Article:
WHEN I studied Philosophy at A-level, I had an articulate, persuasive teacher. At times it seemed as though he genuinely could argue that black was white, it felt he could win any argument, convince you of anything, you never knew at the beginning of the lesson what you’d walk out believing.
It feels a little bit like that walking out of Birmingham Town Hall after listening to Mark Thomas, the comedian-cum-activist intent on making a nuisance of himself by demanding inconvenient things like truth and justice.
For example he makes a powerful case for invading Jersey. The UK loses £100bn a year through offshore banking, much of which goes through Jersey to other offshore banking havens such as the Bahamas.
What about changing the national anthem to the Imperial March from Star Wars? I mean, he’s right it does sound better.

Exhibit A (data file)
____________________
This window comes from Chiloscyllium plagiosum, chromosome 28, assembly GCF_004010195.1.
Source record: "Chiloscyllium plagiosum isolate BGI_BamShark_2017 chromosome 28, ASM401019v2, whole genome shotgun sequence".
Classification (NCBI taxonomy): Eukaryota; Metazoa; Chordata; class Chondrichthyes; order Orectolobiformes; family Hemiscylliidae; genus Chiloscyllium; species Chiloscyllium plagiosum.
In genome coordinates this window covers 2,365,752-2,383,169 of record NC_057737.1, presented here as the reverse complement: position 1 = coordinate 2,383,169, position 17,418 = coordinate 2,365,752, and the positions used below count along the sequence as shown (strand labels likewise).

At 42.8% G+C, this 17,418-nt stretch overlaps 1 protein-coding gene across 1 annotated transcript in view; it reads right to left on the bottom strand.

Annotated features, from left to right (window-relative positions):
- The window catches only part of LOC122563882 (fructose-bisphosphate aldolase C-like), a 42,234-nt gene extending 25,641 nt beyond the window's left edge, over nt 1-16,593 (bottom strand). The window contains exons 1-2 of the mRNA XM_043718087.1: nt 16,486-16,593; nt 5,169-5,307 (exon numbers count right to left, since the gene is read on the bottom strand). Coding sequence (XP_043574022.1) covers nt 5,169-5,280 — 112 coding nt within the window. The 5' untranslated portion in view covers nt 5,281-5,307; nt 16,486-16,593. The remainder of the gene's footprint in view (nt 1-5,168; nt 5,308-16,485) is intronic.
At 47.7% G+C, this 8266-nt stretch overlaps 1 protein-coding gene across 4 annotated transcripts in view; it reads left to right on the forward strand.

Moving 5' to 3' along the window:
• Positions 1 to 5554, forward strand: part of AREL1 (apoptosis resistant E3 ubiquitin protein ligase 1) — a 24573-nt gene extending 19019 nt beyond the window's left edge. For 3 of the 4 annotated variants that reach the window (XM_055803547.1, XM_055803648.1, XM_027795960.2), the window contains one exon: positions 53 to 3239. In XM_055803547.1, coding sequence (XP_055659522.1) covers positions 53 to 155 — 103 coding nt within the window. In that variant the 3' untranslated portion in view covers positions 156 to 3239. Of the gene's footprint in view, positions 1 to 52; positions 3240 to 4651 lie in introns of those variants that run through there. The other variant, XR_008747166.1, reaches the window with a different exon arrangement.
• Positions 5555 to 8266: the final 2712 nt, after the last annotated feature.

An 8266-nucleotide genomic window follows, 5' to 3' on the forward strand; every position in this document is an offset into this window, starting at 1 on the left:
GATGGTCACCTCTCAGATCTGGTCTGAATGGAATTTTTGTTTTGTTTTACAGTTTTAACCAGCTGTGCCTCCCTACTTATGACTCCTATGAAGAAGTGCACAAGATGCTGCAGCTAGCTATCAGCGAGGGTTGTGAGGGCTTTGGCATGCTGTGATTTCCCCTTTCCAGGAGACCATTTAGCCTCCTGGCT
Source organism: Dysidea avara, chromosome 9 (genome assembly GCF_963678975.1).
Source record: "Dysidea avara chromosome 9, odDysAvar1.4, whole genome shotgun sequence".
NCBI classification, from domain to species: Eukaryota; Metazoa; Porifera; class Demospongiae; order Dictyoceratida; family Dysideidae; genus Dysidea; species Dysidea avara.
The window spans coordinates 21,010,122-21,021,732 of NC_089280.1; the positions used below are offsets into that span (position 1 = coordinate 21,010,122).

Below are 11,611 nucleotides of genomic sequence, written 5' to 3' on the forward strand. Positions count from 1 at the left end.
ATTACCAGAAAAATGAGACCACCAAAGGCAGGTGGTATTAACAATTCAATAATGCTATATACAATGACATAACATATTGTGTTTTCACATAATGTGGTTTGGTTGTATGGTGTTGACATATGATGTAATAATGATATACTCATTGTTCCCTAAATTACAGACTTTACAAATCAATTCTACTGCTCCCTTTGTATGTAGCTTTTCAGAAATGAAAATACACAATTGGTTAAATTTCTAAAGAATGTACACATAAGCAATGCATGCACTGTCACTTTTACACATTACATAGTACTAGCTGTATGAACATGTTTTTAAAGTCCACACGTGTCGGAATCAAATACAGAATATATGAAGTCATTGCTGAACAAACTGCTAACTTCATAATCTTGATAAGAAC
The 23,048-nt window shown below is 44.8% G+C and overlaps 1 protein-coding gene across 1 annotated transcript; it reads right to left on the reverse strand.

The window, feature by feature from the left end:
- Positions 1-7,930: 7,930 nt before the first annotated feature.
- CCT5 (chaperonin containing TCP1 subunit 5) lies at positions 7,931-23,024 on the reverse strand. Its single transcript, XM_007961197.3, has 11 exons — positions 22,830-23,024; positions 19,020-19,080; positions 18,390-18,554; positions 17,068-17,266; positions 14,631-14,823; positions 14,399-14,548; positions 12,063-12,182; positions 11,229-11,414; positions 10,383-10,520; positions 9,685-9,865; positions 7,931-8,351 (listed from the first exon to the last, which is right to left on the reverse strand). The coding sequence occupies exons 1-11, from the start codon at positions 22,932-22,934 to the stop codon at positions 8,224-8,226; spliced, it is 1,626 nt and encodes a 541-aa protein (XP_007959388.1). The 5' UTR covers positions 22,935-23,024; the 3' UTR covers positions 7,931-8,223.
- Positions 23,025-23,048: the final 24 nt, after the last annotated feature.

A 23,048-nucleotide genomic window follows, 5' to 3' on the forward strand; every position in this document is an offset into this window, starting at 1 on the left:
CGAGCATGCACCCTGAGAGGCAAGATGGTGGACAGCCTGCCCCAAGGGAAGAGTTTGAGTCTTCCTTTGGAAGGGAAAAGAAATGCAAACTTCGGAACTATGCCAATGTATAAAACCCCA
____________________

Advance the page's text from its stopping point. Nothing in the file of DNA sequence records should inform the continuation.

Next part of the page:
However the real crux of Thomas’ message actually comes from the audience. At every venue on the tour he asks people to write their ideas on slips of paper, and the audience votes for their favourites. Thomas slowly creates a ‘people’s manifesto’ which he will campaign for.
Some of these are a bit silly (the Slough audience voted that Windsor be renamed ‘Little Slough’), however most of them are very good ideas. Manchester, for example, voted that ‘all clothes labels should state the age of the person who made the product and a picture of their working conditions’.
Successfully riding the wave of public disenchantment, the timing of this tour couldn’t be more apt for Thomas. At times the audience mirrors his enthusiasm and roars with support for his ideas.
There has long been held the view that the UK needs an articulate political satirist in the mould of American Stephen Colbert. In Mark Thomas we may just have found the man. Now, what’s the quickest way to Jersey?